Posts Tagged ‘NHS’

life log #10

Between us, although mainly myself, the Berkshire Belle and I have been keeping the NHS busy lately. I have had my annual diabetes check (results not back yet), we have booked in for our Covid boosters and will try to get our ‘flu jabs at the same time. here’s also a new app to install that allows video appointments. On the non-NHS front, but still medical, I am off to the fang-puller to talk about an implant to replace the tooth that got knocked out in a fall about a year ago. I’m also due for hearing and eyesight tests that I need to make appointments for, and I’ve had this morning my letter about my annual diabetic eye test. Seventy years of use, and abuse, have taken their toll.

One result I do have from the diabetes test is my weight on the surgery scales which I assume must be accurate. When I weight myself at home I do it wearing just my underwear, but at the surgery I was on the scales fully dressed, including shoes, and with car keys, ‘phone and wallet in pockets. 121 kg is too much, but probably more like 117 kg and that is about 10 kg more than I would like to be seeing. I am writing this at the end of a two month period in which we have had a variety of birthdays and anniversaries to celebrate and that has involved some good eating. No excuses, but, with Christmas coming up, I need to get a grip.

Finacially we are reasonably comfortable at the moment and have no worries over the energy crisis other than what a series or power cuts might do to our web stocked freezer. However, we are trying to cut back on consumption and have both turned the heating down a degree and cut back on the hours that it runs for. We have taken various devices out of service; the Alexa dots for example, and are carrying on with our usual efforts like only putting as much water as we need in the kettle. Such things are ingrained in people of our generation perhaps.

I once of my former professional careers I used to manage a large property portfolio and dealt with energy bills in the hundreds of thousands of pounds. Finding ways of reducing those costs was always a priority. Reducing consumption was only a vehicle for reducing cost, but such things become habit. Any home we might only be saving pennies rather than thousands, but every little helps and if we are working towards helping to stave off power cuts then that’s fine.

The Wonder of Wokingham and I both remember well the scheduled power cuts of the early 1970s. She was in RAF quarters back then with two young children and I was working as a stock controller. We saw the cuts differently because of those lifestyles, but neither of us want to have to go through all of that again. Today we all have so many more electric devices than back then. In the time of the last cuts not everyone had a TV, now it seems that most homes have one in every room. Then most rooms downstairs had two single power sockets and upstairs rust one. We have seven in the kitchen now and there is something plugged into all bar one of them. It is a different world and we have to face up to our excesses.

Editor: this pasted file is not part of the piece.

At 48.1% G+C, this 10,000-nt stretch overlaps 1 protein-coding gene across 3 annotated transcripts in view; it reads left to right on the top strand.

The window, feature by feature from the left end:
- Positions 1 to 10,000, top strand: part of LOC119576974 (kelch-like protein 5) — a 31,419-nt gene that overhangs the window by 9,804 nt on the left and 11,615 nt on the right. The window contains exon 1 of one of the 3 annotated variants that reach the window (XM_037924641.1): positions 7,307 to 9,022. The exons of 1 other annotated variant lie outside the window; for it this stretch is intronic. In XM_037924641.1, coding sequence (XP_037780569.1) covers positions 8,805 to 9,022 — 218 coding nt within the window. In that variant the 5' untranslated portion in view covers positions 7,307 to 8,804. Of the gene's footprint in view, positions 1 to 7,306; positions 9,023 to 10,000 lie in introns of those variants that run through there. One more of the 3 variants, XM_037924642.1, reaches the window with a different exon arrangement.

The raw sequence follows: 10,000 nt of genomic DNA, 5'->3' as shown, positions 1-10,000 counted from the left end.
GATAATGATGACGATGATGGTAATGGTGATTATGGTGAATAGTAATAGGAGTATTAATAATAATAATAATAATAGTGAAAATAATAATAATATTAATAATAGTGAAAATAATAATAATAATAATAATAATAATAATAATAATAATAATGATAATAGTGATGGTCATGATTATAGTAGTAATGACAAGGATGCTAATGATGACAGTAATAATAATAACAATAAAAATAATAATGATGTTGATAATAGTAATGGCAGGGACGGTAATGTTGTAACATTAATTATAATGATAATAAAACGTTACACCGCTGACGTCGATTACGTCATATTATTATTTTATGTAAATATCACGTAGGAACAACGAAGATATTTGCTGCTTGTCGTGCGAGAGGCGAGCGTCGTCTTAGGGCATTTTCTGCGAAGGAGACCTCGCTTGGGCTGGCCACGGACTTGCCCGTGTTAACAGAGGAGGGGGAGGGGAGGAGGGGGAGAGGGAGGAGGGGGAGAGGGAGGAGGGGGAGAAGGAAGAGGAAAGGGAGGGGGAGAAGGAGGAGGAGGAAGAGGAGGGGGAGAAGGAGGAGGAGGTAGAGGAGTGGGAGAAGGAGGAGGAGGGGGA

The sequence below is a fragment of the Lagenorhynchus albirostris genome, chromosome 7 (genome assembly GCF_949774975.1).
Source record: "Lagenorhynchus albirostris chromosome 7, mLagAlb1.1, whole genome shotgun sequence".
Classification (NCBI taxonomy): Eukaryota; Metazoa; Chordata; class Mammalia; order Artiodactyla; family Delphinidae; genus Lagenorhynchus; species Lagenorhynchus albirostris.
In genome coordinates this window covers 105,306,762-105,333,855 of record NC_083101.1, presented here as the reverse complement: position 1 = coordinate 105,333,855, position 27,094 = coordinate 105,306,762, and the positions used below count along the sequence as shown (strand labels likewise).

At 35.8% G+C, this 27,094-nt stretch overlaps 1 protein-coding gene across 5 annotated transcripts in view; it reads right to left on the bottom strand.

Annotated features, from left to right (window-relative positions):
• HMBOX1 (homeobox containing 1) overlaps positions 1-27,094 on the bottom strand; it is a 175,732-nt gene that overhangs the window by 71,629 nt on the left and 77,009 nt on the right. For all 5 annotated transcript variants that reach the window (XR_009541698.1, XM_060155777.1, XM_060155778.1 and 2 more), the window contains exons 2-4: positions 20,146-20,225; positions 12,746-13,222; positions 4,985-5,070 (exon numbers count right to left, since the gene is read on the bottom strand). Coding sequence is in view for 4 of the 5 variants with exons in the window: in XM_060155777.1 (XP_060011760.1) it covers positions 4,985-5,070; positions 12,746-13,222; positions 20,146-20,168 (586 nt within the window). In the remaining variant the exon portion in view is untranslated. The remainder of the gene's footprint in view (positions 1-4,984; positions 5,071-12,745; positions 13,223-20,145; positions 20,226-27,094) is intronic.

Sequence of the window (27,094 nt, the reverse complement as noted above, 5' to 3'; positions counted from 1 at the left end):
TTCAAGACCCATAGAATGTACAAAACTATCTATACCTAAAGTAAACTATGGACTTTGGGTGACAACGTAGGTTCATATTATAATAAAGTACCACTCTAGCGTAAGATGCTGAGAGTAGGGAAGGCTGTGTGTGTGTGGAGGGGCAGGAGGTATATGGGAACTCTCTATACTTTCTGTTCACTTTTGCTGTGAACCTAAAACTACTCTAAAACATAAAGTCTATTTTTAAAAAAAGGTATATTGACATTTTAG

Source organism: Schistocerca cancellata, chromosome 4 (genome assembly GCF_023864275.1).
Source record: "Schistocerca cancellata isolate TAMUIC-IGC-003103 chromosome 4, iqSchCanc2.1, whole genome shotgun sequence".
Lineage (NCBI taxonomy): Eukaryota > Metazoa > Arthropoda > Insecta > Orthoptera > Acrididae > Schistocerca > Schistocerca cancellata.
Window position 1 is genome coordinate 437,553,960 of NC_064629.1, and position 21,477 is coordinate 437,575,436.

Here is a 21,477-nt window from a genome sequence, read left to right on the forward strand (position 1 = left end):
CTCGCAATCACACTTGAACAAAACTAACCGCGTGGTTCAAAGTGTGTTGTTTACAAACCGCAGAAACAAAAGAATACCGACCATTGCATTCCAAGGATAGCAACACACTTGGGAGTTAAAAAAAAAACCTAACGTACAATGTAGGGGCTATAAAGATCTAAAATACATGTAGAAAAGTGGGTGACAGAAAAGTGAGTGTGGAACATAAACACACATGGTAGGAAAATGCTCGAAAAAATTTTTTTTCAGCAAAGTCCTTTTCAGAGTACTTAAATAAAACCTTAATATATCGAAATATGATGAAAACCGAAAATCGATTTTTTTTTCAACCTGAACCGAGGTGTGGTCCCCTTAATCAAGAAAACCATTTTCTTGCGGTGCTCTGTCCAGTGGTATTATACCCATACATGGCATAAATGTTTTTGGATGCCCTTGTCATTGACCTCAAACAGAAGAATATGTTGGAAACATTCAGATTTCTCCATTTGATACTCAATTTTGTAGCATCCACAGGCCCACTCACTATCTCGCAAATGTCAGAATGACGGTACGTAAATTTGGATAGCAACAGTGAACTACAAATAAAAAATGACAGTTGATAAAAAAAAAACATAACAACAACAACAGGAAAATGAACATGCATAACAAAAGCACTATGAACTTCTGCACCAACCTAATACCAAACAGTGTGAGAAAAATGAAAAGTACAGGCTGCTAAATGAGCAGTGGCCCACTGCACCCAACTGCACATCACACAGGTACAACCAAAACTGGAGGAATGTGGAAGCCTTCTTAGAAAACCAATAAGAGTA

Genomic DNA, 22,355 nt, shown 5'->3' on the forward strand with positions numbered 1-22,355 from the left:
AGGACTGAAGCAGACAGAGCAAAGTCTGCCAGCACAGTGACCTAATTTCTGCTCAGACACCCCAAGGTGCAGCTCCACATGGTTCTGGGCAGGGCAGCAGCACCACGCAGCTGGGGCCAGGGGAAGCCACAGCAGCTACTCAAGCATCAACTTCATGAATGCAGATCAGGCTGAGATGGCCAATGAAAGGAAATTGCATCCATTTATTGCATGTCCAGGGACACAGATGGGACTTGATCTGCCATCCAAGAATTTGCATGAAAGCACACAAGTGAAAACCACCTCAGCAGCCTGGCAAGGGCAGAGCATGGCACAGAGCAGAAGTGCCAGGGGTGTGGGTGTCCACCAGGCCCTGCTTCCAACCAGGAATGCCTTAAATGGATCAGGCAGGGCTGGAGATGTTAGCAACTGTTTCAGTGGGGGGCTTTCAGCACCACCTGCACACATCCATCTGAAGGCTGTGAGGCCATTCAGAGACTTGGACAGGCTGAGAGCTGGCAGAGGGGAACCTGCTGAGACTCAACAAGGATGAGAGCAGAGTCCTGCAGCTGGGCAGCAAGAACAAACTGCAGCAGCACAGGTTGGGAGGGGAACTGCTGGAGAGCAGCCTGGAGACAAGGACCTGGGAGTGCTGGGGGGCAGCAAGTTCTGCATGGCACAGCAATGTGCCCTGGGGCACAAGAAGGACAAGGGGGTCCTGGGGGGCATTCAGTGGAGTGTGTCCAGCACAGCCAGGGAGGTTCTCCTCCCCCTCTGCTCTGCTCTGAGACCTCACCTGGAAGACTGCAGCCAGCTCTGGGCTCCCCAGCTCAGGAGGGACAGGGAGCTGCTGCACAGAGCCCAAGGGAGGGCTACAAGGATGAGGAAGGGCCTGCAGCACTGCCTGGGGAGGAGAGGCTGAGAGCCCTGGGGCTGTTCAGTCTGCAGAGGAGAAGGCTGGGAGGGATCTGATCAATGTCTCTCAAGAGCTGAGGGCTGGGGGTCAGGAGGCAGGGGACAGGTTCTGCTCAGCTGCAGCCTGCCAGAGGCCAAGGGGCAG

I have had another couple of weeks off work and we have tried to get out and about a bit more. That has left little time for the garden and garage, but I have been doing a bit in both. Autumn maintenance in the garden and getting the garage cleared out a bit so that I can get back to using it without risk of being buried under an avalanche. I have started getting some things off to auction so that should see a few extra pennies dropping into my piggy back over the coming months. Other stuff will go to charity and the rest to the council tip. We just have too much stuff.

Collecting is habit forming and I am especially guilty of it, to the point of an addiction at times. Fortunately some of what I have collected has accumulated in value (a lot has not), and it is the former that I am firing off to the auction rooms. None of it was bought as an investment, I bought it because I wanted it, but there comes a time when I realise that you have things that have been shut away in cupboards or the loft and start to think that it is pointless. There is little satisfaction, for me, in k=just owning something and so I have hardened my heart and started to move it on. If it generates some cash then that is doubly welcome.

With the Hastings Hottie and I having both seen milestone birthdays in the last few weeks we have decided to face up to another harsh reality and we are going to having lasting power of attorney documents drawn up in case either of us loses our faculties. We took out funeral plans earlier in the year and, whilst these things are depressing, it is worth sorting out. Having been through the problems of a parent with dementia I understand how hard it is and, should I fall foul of that, I would not want the Berkshire Belle to have to deal with the fallout without the relevant piece of paper to allow her to manage me.